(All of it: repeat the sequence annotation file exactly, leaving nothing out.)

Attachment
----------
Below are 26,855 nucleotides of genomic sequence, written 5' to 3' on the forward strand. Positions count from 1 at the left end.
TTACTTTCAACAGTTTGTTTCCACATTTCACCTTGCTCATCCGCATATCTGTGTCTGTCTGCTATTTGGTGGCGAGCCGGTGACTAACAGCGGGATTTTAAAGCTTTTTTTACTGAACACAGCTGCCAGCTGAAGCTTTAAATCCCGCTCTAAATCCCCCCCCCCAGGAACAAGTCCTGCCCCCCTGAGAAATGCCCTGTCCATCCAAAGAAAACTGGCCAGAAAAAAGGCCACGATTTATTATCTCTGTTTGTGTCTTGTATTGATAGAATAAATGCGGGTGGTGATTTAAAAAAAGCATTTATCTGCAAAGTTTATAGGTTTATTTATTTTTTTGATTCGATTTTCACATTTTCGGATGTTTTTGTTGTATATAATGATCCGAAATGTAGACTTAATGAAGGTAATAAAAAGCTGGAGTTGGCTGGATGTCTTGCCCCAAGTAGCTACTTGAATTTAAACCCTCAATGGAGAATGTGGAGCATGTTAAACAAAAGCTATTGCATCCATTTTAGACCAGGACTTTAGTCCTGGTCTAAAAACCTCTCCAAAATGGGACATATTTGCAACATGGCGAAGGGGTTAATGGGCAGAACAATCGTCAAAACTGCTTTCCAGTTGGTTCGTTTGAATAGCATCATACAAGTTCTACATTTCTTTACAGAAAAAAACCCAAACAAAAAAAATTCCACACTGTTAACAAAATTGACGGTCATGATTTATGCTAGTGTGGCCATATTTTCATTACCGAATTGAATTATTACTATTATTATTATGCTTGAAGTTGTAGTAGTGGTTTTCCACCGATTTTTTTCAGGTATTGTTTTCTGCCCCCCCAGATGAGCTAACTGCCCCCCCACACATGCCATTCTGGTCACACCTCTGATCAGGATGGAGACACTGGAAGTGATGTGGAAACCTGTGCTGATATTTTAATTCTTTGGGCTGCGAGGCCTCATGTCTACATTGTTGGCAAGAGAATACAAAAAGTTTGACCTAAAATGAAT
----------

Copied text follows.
Below are 26,855 nucleotides of genomic sequence, written 5' to 3' on the forward strand. Positions count from 1 at the left end.
TTACTTTCAACAGTTTGTTTCCACATTTCACCTTGCTCATCCGCATATCTGTGTCTGTCTGCTATTTGGTGGCGAGCCGGTGACTAACAGCGGGATTTTAAAGCTTTTTTTACTGAACACAGCTGCCAGCTGAAGCTTTAAATCCCGCTCTAAATCCCCCCCCCCAGGAACAAGTCCTGCCCCCCTGAGAAATGCCCTGTCCATCCAAAGAAAACTGGCCAGAAAAAAGGCCACGATTTATTATCTCTGTTTGTGTCTTGTATTGATAGAATAAATGCGGGTGGTGATTTAAAAAAAGCATTTATCTGCAAAGTTTATAGGTTTATTTATTTTTTTGATTCGATTTTCACATTTTCGGATGTTTTTGTTGTATATAATGATCCGAAATGTAGACTTAATGAAGGTAATAAAAAGCTGGAGTTGGCTGGATGTCTTGCCCCAAGTAGCTACTTGAATTTAAACCCTCAATGGAGAATGTGGAGCATGTTAAACAAAAGCTATTGCATCCATTTTAGACCAGGACTTTAGTCCTGGTCTAAAAACCTCTCCAAAATGGGACATATTTGCAACATGGCGAAGGGGTTAATGGGCAGAACAATCGTCAAAACTGCTTTCCAGTTGGTTCGTTTGAATAGCATCATACAAGTTCTACATTTCTTTACAGAAAAAAACCCAAACAAAAAAAATTCCACACTGTTAACAAAATTGACGGTCATGATTTATGCTAGTGTGGCCATATTTTCATTACCGAATTGAATTATTACTATTATTATTATGCTTGAAGTTGTAGTAGTGGTTTTCCACCGATTTTTTTCAGGTATTGTTTTCTGCCCCCCCAGATGAGCTAACTGCCCCCCCACACATGCCATTCTGGTCACACCTCTGATCAGGATGGAGACACTGGAAGTGATGTGGAAACCTGTGCTGATATTTTAATTCTTTGGGCTGCGAGGCCTCATGTCTACATTGTTGGCAAGAGAATACAAAAAGTTTGACCTAAAATGAAT